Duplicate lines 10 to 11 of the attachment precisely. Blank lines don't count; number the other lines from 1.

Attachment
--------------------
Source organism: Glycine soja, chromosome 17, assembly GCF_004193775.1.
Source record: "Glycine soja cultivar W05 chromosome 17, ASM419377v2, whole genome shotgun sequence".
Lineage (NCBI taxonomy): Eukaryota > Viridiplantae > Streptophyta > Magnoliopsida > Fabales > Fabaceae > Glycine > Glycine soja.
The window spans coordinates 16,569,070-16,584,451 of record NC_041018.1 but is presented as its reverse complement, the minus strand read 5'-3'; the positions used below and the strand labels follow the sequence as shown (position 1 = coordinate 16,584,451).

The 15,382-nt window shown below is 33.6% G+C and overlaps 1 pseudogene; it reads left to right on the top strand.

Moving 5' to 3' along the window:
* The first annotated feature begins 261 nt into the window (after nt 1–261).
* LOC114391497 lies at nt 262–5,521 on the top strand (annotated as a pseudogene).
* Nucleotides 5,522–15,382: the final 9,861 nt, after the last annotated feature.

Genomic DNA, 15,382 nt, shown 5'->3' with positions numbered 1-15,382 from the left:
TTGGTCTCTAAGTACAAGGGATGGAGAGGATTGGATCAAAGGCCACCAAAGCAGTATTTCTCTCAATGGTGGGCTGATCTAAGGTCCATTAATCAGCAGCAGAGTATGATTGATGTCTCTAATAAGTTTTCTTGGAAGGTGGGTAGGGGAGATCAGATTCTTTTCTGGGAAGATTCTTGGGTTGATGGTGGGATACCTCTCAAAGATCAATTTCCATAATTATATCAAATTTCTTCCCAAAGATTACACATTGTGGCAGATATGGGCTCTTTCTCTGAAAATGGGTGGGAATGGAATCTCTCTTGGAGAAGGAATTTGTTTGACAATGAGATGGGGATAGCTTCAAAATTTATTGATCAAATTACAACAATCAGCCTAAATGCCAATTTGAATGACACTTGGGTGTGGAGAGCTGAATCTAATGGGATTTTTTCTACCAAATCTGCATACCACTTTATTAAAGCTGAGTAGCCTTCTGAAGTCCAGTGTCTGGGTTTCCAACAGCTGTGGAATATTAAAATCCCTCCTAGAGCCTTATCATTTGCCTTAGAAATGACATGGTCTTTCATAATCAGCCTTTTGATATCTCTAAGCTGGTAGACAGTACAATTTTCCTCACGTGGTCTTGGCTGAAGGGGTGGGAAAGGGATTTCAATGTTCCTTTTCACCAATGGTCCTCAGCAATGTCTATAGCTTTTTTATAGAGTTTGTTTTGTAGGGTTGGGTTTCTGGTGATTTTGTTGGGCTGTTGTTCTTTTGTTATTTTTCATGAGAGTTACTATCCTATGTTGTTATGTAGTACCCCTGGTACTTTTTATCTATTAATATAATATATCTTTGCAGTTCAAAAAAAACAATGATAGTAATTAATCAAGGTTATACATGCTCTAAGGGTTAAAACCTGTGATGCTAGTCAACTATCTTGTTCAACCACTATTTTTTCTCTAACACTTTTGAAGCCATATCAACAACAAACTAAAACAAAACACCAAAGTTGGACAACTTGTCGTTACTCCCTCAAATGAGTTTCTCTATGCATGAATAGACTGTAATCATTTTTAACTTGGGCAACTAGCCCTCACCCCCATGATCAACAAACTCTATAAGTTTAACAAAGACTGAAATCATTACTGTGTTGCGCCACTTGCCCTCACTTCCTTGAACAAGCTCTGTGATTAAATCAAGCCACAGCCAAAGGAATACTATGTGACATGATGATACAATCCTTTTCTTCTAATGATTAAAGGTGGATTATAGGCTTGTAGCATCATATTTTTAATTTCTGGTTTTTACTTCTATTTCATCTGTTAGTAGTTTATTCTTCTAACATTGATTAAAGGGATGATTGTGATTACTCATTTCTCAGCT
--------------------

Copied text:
Genomic DNA, 15,382 nt, shown 5'->3' with positions numbered 1-15,382 from the left:
TTGGTCTCTAAGTACAAGGGATGGAGAGGATTGGATCAAAGGCCACCAAAGCAGTATTTCTCTCAATGGTGGGCTGATCTAAGGTCCATTAATCAGCAGCAGAGTATGATTGATGTCTCTAATAAGTTTTCTTGGAAGGTGGGTAGGGGAGATCAGATTCTTTTCTGGGAAGATTCTTGGGTTGATGGTGGGATACCTCTCAAAGATCAATTTCCATAATTATATCAAATTTCTTCCCAAAGATTACACATTGTGGCAGATATGGGCTCTTTCTCTGAAAATGGGTGGGAATGGAATCTCTCTTGGAGAAGGAATTTGTTTGACAATGAGATGGGGATAGCTTCAAAATTTATTGATCAAATTACAACAATCAGCCTAAATGCCAATTTGAATGACACTTGGGTGTGGAGAGCTGAATCTAATGGGATTTTTTCTACCAAATCTGCATACCACTTTATTAAAGCTGAGTAGCCTTCTGAAGTCCAGTGTCTGGGTTTCCAACAGCTGTGGAATATTAAAATCCCTCCTAGAGCCTTATCATTTGCCTTAGAAATGACATGGTCTTTCATAATCAGCCTTTTGATATCTCTAAGCTGGTAGACAGTACAATTTTCCTCACGTGGTCTTGGCTGAAGGGGTGGGAAAGGGATTTCAATGTTCCTTTTCACCAATGGTCCTCAGCAATGTCTATAGCTTTTTTATAGAGTTTGTTTTGTAGGGTTGGGTTTCTGGTGATTTTGTTGGGCTGTTGTTCTTTTGTTATTTTTCATGAGAGTTACTATCCTATGTTGTTATGTAGTACCCCTGGTACTTTTTATCTATTAATATAATATATCTTTGCAGTTCAAAAAAAACAATGATAGTAATTAATCAAGGTTATACATGCTCTAAGGGTTAAAACCTGTGATGCTAGTCAACTATCTTGTTCAACCACTATTTTTTCTCTAACACTTTTGAAGCCATATCAACAACAAACTAAAACAAAACACCAAAGTTGGACAACTTGTCGTTACTCCCTCAAATGAGTTTCTCTATGCATGAATAGACTGTAATCATTTTTAACTTGGGCAACTAGCCCTCACCCCCATGATCAACAAACTCTATAAGTTTAACAAAGACTGAAATCATTACTGTGTTGCGCCACTTGCCCTCACTTCCTTGAACAAGCTCTGTGATTAAATCAAGCCACAGCCAAAGGAATACTATGTGACATGATGATACAATCCTTTTCTTCTAATGATTAAAGGTGGATTATAGGCTTGTAGCATCATATTTTTAATTTCTGGTTTTTACTTCTATTTCATCTGTTAGTAGTTTATTCTTCTAACATTGATTAAAGGGATGATTGTGATTACTCATTTCTCAGCT